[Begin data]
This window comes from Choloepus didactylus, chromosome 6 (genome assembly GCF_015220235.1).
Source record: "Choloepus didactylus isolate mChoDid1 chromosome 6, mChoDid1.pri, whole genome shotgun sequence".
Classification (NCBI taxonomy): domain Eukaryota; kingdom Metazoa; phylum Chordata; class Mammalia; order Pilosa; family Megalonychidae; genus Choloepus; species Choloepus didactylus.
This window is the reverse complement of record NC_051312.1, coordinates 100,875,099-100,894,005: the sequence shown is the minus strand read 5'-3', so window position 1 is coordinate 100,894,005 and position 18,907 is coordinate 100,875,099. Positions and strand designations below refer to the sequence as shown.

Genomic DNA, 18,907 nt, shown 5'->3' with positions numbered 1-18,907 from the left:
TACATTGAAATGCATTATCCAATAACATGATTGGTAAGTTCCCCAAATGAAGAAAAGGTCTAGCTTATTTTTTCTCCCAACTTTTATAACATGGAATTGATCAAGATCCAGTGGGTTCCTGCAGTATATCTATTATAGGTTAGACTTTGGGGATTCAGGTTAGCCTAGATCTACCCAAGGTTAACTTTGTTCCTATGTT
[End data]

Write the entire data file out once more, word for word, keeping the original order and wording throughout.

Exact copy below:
This window comes from Choloepus didactylus, chromosome 6 (genome assembly GCF_015220235.1).
Source record: "Choloepus didactylus isolate mChoDid1 chromosome 6, mChoDid1.pri, whole genome shotgun sequence".
Classification (NCBI taxonomy): domain Eukaryota; kingdom Metazoa; phylum Chordata; class Mammalia; order Pilosa; family Megalonychidae; genus Choloepus; species Choloepus didactylus.
This window is the reverse complement of record NC_051312.1, coordinates 100,875,099-100,894,005: the sequence shown is the minus strand read 5'-3', so window position 1 is coordinate 100,894,005 and position 18,907 is coordinate 100,875,099. Positions and strand designations below refer to the sequence as shown.

Genomic DNA, 18,907 nt, shown 5'->3' with positions numbered 1-18,907 from the left:
TACATTGAAATGCATTATCCAATAACATGATTGGTAAGTTCCCCAAATGAAGAAAAGGTCTAGCTTATTTTTTCTCCCAACTTTTATAACATGGAATTGATCAAGATCCAGTGGGTTCCTGCAGTATATCTATTATAGGTTAGACTTTGGGGATTCAGGTTAGCCTAGATCTACCCAAGGTTAACTTTGTTCCTATGTT